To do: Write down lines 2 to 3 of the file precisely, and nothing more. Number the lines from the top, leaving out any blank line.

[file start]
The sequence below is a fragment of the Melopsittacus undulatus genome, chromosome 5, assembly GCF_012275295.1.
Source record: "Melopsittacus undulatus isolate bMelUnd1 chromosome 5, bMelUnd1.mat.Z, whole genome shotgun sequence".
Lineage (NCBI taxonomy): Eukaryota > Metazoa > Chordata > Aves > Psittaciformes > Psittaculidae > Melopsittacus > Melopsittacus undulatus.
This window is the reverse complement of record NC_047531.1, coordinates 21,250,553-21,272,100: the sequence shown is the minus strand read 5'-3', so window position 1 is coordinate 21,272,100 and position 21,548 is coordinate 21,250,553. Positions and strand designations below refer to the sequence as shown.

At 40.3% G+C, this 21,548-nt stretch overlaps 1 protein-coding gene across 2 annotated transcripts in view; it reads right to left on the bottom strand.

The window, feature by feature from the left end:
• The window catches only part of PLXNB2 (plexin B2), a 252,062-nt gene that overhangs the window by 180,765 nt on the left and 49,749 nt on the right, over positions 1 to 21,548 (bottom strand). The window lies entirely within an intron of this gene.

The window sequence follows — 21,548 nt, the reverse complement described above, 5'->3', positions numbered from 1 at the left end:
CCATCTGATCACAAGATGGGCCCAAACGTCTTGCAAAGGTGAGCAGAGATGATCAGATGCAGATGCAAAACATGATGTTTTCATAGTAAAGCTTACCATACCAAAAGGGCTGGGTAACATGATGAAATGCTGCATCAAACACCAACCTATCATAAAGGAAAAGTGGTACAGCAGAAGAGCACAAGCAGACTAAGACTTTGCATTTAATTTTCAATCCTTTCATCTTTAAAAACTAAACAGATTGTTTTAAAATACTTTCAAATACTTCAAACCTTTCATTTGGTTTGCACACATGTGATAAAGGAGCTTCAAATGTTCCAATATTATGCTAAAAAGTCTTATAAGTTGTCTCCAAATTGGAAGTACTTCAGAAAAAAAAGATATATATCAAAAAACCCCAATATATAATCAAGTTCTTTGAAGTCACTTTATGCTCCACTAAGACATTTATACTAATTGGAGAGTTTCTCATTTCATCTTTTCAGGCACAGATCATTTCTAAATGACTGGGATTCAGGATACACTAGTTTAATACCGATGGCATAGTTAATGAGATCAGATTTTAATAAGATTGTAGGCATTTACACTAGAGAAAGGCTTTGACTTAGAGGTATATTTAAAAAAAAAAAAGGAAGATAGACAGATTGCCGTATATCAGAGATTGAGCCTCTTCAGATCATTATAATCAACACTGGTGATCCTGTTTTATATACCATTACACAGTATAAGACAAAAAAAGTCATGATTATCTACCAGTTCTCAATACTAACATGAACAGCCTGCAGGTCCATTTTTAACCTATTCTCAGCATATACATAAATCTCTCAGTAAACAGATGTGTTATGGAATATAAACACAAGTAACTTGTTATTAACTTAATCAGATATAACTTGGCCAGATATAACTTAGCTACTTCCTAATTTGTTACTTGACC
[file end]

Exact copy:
Source record: "Melopsittacus undulatus isolate bMelUnd1 chromosome 5, bMelUnd1.mat.Z, whole genome shotgun sequence".
Lineage (NCBI taxonomy): Eukaryota > Metazoa > Chordata > Aves > Psittaciformes > Psittaculidae > Melopsittacus > Melopsittacus undulatus.